PostPosted: Fri Aug 04, 2017 7:10 am 
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Joined: Fri Dec 28, 2007 11:56 am
Posts: 243
Location: NH, Netherlands
Yeah. Thanks.

This site existed in the days when the web was still normal, and that doesn't have to be more than 10 years ago or even shorter. It started some 4-5 years ago.

But I have been locked up somewhere for a year. When in 2014 everything was still fine for me, but I already had the feeling things would go haywire. Because I was locked up and have... been damaged since, I haven't been able to develop the stuff that I wanted to use myself.

Ie. I wanted to go back to the systems and atmosphere of the 80s (that I never experienced myself) and recreate, like, in that sense, or create anew, a new chat environment that would be more underground than what we have today.

Whatsapp pushed for encryption for end users and this has endangered encryption for everyone.

So basically I felt in 2014 that I needed to develop something new because MSN was being phased out. But I never got there.

The consequence has been that I haven't had platforms to talk on ever since.

I failed to build my own house and now I have nowhere to live ;-).

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Antec P180 mini white - Corsair ??? - Asus M5A78L-M/USB3 - AMD FX 6300 3.5Ghz - Scythe Mugen 4 PCGH - Samsung Spinpoint M8 1GB 2.5" x4 - 8GB Kingston white Fury @ 1866 - MSI GTX 9?0 2GD5T OC


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 Post subject: Re: Ability to speak on the internet
PostPosted: Fri Aug 04, 2017 11:47 am 
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Joined: Wed Nov 19, 2003 9:55 am
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Location: Western Mass.
MikeC wrote:
An Aside: The globalization (in the economic sense) of the web was inevitable. IMO, it follows the pattern for mass media established a hundred years ago when radio first began. Radio broadcasting in the US was initially begun by tube manufacturers to give kit radio hobbyists something to listen to with their newly made radios. This was apparently a good business model. The first commercial ever was a 40-min monologue about real estate on Long Island in the 1900s, the fee for which was something like $20, iirc. By 1920, ad-based radio in the US had clearly begun. Post-war, TV simply followed the network systems already set up by radio in previous decades. The web seemed initially to break the control of the centralized networks but large corporations still rule -- Google, Yahoo, YouTube, Facebook, etc...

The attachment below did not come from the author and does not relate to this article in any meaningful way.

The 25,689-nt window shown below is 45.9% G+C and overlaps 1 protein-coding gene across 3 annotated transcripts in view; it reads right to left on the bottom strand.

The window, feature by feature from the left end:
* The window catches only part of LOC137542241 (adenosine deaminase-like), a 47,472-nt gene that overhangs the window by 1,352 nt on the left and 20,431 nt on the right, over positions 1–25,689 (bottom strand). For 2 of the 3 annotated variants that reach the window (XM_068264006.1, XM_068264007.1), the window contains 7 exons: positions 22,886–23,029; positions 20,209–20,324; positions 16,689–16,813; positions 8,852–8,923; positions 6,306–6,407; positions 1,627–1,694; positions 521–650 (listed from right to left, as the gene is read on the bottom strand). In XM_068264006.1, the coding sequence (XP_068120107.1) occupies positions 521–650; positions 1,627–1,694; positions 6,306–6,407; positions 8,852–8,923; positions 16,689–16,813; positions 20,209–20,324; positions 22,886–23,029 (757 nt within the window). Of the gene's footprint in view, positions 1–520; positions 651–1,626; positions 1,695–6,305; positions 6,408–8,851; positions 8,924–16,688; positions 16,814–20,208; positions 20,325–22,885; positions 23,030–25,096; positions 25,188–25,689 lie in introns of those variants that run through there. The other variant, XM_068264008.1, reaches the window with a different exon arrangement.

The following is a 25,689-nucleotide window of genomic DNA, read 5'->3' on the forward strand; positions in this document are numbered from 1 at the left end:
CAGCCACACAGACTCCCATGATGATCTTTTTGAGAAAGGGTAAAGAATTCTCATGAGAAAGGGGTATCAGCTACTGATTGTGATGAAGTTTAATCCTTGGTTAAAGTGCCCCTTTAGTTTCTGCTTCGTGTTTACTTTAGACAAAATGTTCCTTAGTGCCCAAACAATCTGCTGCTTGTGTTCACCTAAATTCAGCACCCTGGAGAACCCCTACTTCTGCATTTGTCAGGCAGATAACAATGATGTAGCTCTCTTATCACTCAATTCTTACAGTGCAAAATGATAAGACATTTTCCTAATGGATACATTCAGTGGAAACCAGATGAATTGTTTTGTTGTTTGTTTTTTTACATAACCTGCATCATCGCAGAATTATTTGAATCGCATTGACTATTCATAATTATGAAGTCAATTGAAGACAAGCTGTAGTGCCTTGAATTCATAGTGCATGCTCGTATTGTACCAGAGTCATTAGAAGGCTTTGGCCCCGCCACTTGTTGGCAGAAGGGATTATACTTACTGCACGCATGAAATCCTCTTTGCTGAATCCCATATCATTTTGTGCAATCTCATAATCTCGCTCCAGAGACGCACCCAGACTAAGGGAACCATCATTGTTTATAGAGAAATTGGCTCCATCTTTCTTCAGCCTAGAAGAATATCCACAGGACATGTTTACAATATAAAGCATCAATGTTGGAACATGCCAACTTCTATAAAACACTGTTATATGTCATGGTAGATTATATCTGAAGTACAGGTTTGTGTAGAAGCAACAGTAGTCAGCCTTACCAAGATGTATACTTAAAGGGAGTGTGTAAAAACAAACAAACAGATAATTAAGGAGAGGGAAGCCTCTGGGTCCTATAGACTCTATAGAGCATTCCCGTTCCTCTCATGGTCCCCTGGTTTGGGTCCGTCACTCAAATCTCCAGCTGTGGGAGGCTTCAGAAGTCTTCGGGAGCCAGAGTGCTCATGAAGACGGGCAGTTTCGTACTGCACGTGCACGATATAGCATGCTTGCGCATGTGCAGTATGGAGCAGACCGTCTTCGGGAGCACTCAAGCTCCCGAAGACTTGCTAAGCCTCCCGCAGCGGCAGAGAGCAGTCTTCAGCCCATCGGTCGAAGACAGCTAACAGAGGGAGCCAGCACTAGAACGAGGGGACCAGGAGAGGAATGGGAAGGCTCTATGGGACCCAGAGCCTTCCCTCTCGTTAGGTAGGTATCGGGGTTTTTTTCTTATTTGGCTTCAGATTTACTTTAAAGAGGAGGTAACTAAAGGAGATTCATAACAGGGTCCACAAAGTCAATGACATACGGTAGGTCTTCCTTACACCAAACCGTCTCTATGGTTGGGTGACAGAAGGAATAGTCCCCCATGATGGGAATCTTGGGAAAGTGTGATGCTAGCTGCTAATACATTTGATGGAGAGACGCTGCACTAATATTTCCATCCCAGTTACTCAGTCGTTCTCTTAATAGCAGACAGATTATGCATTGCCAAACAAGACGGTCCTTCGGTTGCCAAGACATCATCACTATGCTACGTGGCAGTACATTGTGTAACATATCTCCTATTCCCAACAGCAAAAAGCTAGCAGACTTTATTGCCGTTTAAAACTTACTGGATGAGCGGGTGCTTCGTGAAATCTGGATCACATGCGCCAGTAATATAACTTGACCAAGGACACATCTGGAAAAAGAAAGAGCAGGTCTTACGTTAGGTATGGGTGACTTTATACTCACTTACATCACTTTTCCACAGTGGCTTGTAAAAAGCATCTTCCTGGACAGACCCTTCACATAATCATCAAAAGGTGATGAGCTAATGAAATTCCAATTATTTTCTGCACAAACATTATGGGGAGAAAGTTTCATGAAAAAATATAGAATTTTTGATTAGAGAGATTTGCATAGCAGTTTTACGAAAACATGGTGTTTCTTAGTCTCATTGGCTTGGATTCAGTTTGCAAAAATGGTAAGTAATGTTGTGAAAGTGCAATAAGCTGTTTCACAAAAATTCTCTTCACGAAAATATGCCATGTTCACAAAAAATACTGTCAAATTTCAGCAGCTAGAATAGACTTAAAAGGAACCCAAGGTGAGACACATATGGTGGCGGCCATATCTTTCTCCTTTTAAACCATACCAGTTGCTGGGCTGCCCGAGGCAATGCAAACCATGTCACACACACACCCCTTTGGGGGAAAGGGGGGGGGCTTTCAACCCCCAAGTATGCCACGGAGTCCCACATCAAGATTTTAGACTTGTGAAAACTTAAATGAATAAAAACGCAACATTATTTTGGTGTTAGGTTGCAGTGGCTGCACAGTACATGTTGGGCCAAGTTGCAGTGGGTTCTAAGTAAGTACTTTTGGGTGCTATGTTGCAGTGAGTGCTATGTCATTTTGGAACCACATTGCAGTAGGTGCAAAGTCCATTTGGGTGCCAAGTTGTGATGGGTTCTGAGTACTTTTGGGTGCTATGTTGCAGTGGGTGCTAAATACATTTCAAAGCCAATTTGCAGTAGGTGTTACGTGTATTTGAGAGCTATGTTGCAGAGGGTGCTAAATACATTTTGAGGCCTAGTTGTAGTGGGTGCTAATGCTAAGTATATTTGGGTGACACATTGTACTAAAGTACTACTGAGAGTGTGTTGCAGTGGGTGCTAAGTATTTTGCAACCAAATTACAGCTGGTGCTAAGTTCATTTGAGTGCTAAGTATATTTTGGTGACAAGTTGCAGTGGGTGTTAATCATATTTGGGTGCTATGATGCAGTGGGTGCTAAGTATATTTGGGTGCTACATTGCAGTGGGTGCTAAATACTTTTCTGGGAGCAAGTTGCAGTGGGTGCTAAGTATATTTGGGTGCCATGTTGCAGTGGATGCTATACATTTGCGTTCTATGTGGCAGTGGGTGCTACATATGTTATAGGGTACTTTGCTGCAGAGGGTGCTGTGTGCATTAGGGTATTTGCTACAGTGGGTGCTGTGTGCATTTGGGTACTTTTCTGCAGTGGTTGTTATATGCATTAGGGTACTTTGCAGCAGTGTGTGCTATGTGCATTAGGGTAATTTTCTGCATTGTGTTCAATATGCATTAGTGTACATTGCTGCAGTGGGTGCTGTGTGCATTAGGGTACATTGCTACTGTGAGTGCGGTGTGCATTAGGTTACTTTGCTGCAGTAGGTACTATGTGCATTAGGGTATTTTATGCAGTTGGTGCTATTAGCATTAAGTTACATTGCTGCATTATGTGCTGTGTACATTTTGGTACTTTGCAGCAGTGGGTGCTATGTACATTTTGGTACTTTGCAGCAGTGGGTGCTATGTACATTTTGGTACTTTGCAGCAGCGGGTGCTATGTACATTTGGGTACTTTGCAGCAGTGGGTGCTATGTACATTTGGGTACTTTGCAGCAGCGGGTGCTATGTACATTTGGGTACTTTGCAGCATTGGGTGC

I recall learning once that the U.S. was the only country to initially set up television broadcasting to be funded by advertising.


The OP's experience would appear to be more severe than that of most others, but even so, Web censorship is a problem. How much that has to do with the reliance on advertisers for support is hard to tell, for at this point the personal values of the leaders of Google, Facebook, etc. and the tyranny of their advertisers would be difficult to separate.

Bigoted speech should really not be censored. Allowing it to be expressed allows it to be debated (and vented, perhaps, preventing more severe behavior), and no one's opinion is changed by not allowing him to speak. But what Web sites need to watch out for is libel or potential libel, unfounded allegations against individuals -- because that can cause real damage. Bigoted speech is only going to appear in topics and forums for which it is relevant; you're not likely, for instance, to see it in a thread discussing the merits of various heatsinks.

The precursor to this was call-in talk radio, where any dim-witted individual could get widespread public airing of their opinion which otherwise would not have been allowed to appear in print or other media. But getting on the air was largely a matter of luck and very limited, and the difference with the Web is that every single user can now post to every single topic.

There have been times when my well thought out and carefully written posts in various places have been deleted simply because they encroached on sensitive territory, and that's a shame. Not only is it frustrating for me, but, frankly, it also means that less light is being shed.

In case the OP doesn't know, there is --or was -- a new Twitter-type operation that I think is called "Gab" (I'm averse to even looking it up to verify). It's mostly right wing and I wouldn't touch it with a ten foot pole, but they don't censor what users post.